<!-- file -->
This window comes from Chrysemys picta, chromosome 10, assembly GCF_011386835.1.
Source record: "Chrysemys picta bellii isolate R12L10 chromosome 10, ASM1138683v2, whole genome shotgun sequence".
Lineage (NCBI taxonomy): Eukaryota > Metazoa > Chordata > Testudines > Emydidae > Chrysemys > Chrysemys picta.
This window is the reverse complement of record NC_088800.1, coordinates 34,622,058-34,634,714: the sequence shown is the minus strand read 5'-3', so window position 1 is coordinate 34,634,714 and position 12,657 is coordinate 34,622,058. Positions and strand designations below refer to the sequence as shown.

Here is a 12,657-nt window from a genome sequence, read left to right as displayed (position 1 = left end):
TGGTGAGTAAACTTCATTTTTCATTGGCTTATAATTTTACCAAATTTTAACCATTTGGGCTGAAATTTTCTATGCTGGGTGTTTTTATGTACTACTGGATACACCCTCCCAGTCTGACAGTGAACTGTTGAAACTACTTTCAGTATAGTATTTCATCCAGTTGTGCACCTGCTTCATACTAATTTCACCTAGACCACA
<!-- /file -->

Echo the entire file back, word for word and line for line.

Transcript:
This window comes from Chrysemys picta, chromosome 10, assembly GCF_011386835.1.
Source record: "Chrysemys picta bellii isolate R12L10 chromosome 10, ASM1138683v2, whole genome shotgun sequence".
Lineage (NCBI taxonomy): Eukaryota > Metazoa > Chordata > Testudines > Emydidae > Chrysemys > Chrysemys picta.
This window is the reverse complement of record NC_088800.1, coordinates 34,622,058-34,634,714: the sequence shown is the minus strand read 5'-3', so window position 1 is coordinate 34,634,714 and position 12,657 is coordinate 34,622,058. Positions and strand designations below refer to the sequence as shown.

Here is a 12,657-nt window from a genome sequence, read left to right as displayed (position 1 = left end):
TGGTGAGTAAACTTCATTTTTCATTGGCTTATAATTTTACCAAATTTTAACCATTTGGGCTGAAATTTTCTATGCTGGGTGTTTTTATGTACTACTGGATACACCCTCCCAGTCTGACAGTGAACTGTTGAAACTACTTTCAGTATAGTATTTCATCCAGTTGTGCACCTGCTTCATACTAATTTCACCTAGACCACA